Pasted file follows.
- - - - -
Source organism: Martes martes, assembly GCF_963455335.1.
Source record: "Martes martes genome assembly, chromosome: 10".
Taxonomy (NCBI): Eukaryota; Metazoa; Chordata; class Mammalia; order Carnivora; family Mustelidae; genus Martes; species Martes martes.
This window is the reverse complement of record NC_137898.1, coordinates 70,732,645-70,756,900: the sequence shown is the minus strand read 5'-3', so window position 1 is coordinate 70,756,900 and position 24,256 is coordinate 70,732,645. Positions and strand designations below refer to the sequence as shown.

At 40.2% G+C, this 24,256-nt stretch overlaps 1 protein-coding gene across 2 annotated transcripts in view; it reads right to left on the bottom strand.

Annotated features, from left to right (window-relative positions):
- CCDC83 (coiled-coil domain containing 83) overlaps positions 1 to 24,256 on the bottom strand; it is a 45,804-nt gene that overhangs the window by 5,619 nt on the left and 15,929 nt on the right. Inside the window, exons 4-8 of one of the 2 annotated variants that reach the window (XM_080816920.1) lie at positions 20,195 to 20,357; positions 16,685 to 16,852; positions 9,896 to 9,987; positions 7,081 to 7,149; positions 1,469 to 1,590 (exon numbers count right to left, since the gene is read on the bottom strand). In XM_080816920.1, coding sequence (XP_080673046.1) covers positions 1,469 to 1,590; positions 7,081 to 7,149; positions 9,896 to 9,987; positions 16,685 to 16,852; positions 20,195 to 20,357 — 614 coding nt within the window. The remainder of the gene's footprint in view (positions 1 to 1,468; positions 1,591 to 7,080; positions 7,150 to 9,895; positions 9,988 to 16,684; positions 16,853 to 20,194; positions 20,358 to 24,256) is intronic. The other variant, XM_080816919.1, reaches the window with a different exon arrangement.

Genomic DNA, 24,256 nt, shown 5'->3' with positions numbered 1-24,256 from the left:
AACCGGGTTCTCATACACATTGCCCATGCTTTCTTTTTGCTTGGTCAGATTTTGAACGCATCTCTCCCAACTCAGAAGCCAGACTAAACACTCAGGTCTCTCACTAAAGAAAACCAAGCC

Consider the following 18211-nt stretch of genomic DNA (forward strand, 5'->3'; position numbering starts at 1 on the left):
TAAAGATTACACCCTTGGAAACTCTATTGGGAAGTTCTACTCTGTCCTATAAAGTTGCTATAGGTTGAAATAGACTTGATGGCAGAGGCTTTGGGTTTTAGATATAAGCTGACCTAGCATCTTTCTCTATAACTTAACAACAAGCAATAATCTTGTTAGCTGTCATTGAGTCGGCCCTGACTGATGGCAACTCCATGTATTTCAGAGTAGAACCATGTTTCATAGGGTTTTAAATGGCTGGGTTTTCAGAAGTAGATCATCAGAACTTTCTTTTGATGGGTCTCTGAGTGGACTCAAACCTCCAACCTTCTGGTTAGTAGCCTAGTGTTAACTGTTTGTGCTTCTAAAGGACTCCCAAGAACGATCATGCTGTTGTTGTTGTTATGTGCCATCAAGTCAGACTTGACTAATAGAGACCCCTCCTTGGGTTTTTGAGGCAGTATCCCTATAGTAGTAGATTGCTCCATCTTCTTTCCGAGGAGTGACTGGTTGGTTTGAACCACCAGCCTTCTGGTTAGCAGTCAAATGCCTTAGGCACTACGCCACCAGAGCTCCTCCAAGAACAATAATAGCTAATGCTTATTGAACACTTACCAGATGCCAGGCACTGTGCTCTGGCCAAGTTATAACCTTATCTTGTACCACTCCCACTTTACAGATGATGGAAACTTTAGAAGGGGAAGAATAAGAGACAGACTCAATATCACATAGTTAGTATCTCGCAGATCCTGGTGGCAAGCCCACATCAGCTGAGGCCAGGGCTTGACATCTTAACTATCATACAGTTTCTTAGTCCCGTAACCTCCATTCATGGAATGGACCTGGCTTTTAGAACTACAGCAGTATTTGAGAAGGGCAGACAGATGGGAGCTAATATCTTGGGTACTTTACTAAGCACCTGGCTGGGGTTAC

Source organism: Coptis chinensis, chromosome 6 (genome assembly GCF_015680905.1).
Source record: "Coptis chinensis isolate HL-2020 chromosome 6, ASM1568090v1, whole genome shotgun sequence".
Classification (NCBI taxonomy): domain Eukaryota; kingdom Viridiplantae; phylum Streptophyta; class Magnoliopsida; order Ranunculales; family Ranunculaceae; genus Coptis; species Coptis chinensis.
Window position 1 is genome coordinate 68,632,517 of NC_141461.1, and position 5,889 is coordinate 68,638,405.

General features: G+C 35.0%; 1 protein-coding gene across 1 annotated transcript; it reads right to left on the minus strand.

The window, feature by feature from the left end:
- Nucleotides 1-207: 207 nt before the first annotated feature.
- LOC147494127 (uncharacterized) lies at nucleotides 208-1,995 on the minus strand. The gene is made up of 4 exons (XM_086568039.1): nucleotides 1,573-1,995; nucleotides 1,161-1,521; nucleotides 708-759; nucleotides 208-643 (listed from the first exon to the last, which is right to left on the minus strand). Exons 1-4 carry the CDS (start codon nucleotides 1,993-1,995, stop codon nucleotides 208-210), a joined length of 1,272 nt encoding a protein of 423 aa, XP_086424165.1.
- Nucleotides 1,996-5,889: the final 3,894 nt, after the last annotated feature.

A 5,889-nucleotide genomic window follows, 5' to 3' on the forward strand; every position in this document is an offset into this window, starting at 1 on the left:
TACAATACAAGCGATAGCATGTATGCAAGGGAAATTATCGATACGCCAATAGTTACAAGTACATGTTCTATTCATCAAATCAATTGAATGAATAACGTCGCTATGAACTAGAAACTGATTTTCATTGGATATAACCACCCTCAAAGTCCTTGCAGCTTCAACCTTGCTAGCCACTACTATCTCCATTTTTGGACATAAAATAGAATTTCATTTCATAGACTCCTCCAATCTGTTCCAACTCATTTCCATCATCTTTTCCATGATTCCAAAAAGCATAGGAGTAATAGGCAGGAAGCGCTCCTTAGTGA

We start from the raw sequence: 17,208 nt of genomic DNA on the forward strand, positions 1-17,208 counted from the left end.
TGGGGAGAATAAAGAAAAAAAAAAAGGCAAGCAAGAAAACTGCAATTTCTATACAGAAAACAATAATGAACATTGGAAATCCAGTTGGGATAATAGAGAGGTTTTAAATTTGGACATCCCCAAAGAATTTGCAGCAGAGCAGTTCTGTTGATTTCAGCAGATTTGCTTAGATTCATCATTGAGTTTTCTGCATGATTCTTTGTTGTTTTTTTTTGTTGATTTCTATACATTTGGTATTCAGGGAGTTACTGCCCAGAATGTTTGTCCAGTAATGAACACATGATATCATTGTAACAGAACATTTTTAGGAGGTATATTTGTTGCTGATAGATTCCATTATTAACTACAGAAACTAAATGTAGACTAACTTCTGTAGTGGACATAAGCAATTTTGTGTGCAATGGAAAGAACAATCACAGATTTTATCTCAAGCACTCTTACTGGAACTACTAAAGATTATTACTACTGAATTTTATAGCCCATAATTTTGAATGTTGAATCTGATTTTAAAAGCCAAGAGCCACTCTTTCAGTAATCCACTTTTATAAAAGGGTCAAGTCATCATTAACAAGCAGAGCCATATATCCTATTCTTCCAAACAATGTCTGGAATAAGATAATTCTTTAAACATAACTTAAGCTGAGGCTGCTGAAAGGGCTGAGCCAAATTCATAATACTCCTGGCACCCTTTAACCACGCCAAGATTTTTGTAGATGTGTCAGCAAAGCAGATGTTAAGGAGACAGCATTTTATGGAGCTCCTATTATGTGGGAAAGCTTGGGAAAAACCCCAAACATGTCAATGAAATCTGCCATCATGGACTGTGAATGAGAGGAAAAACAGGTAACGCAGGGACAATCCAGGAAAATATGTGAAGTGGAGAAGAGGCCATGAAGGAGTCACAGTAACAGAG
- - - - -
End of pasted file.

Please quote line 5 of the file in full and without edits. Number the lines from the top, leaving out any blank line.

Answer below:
At 40.2% G+C, this 24,256-nt stretch overlaps 1 protein-coding gene across 2 annotated transcripts in view; it reads right to left on the bottom strand.